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Dr. Hailan Hu is the Professor and Senior Principal Investigator at the ZIINT and School of Medicine at Zhejiang University. Dr. Hu graduated from Beijing University with a B.S. degree in Biochemistry & Molecular Biology (1996). She pursued her Ph.D. degree in neuroscience at University of California at Berkeley, where she was a student of Prof. Corey Goodman, working on repulsive axon guidance. After completing PhD (2002), she conducted postdoctoral research with Dr. Julius Zhu at University of Virginia (2003-2004), and Dr. Roberto Malinow at Cold Spring Harbor Laboratory (2004-2008), working on mechanisms regulating AMPA receptor trafficking in emotional behaviors and disease models. Before joining Zhejiang University, Dr. Hu was a principal investigator at the Institute of Neuroscience, Chinese Academy of Sciences (2008-2015). Her laboratory seeks to understand how emotional and social behaviors are encoded and regulated in the brain.  Dr. Hu is a recipient of the Howard Hughes Predoctoral Fellowship (1997-2002), the Damon Runyon Postdoctoral Fellowship (2003-06), the Chinese Hundred Talent Plan Award (2009), the CAS Excellent Mentorship Award (2012, 2014), the National Outstanding Youth Award and the Meiji Life Science Award.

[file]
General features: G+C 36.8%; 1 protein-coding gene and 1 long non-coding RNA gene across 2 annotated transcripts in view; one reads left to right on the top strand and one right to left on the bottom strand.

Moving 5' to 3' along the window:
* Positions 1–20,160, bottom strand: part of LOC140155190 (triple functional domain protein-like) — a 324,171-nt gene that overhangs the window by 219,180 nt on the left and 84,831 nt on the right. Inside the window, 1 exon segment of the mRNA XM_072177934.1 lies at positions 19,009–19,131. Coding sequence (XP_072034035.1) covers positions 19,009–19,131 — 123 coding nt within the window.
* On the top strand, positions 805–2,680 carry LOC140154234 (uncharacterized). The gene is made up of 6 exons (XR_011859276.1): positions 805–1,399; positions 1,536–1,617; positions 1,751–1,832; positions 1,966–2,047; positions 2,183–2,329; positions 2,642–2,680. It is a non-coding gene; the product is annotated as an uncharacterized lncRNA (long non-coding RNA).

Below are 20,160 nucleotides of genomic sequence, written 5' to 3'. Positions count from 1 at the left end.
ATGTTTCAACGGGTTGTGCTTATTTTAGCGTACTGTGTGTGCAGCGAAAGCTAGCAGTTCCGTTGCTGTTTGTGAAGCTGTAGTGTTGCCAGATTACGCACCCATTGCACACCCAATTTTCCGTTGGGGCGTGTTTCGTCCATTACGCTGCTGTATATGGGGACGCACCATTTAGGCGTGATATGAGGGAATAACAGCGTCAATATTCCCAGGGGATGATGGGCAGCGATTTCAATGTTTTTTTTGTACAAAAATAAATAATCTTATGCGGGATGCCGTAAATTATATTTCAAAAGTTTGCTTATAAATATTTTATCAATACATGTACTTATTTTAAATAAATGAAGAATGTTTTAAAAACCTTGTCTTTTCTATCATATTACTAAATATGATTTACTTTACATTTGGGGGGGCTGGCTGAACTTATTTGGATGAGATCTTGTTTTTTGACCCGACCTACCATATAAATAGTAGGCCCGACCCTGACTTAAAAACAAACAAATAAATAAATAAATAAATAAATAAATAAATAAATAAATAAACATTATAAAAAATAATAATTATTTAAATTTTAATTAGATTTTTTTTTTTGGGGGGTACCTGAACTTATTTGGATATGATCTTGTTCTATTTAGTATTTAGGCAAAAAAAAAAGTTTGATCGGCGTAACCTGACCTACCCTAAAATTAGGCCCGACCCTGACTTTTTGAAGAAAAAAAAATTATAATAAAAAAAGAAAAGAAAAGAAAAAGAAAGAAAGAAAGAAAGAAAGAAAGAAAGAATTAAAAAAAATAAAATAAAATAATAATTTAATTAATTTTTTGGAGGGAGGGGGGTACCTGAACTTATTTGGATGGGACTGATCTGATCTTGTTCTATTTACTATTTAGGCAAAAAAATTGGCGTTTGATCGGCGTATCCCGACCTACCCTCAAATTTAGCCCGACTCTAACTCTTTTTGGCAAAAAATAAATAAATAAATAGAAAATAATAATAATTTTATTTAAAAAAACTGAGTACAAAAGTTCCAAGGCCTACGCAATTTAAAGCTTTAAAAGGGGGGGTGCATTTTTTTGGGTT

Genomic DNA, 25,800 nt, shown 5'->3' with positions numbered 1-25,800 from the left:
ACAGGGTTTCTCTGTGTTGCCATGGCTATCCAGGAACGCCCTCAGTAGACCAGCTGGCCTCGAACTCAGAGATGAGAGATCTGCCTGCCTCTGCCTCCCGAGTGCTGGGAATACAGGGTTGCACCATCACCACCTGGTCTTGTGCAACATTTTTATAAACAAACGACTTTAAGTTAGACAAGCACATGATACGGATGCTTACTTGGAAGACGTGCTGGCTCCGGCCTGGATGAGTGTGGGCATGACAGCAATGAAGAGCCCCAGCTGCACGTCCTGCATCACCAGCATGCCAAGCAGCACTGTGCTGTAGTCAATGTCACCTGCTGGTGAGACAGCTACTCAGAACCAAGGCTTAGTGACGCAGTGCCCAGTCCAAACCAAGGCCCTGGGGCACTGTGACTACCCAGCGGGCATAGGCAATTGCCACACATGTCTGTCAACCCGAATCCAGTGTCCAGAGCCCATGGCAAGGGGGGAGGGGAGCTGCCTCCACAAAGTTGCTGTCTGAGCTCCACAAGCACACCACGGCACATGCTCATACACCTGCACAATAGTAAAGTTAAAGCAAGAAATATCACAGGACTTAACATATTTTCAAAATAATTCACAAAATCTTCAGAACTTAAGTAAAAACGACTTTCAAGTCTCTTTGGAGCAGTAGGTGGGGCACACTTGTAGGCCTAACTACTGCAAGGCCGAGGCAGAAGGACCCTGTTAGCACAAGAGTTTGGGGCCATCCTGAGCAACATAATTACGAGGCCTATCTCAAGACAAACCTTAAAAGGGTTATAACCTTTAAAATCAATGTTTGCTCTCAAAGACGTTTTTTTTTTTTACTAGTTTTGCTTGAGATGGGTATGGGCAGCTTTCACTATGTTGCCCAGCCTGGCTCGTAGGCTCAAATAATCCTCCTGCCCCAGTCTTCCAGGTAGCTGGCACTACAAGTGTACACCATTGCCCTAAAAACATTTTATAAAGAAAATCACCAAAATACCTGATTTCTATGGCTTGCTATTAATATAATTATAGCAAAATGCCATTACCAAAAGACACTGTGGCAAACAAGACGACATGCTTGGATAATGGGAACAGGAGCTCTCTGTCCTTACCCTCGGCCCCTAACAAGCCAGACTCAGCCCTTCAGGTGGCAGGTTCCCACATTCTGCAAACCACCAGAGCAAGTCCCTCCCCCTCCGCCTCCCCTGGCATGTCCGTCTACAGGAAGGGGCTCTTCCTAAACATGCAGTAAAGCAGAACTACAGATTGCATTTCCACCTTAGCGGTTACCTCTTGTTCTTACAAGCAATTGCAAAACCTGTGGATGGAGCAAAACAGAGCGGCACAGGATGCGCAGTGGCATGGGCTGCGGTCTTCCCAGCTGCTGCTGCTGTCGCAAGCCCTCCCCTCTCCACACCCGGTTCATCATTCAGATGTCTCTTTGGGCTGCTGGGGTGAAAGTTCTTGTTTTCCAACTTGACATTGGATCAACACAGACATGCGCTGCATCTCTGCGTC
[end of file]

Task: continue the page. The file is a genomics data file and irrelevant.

Research work

The ability to experience emotions makes our life colorful, and greatly affects our thinking and behavior. Research in my lab aims to understand how emotional and social behaviors are encoded in the brain, with a main focus on the neural circuitry underlying depression and dominance hierarchy. The key questions we are addressing are: How are different emotional states represented in the brain? What and where molecular changes occur when emotion regulation goes awry in diseases such as depression and post-traumatic stress disorder? How does dominance hierarchy arise from interplay between activity of specific neural circuits and social experience of animals? Using combinatorial techniquesincluding imaging, electrophysiology, molecular biology and optogenetics, we hope to visualize the neural circuits that are activated during the behavior of interest; elucidate the function of specific neural circuits and cell groups in behavior; and establish the causal relationship between the activity of neural circuits and corresponding behavioral output. We hope these studies will provide new insights into how emotions shape and color our life, and shed new light on the treatment of emotional disorders.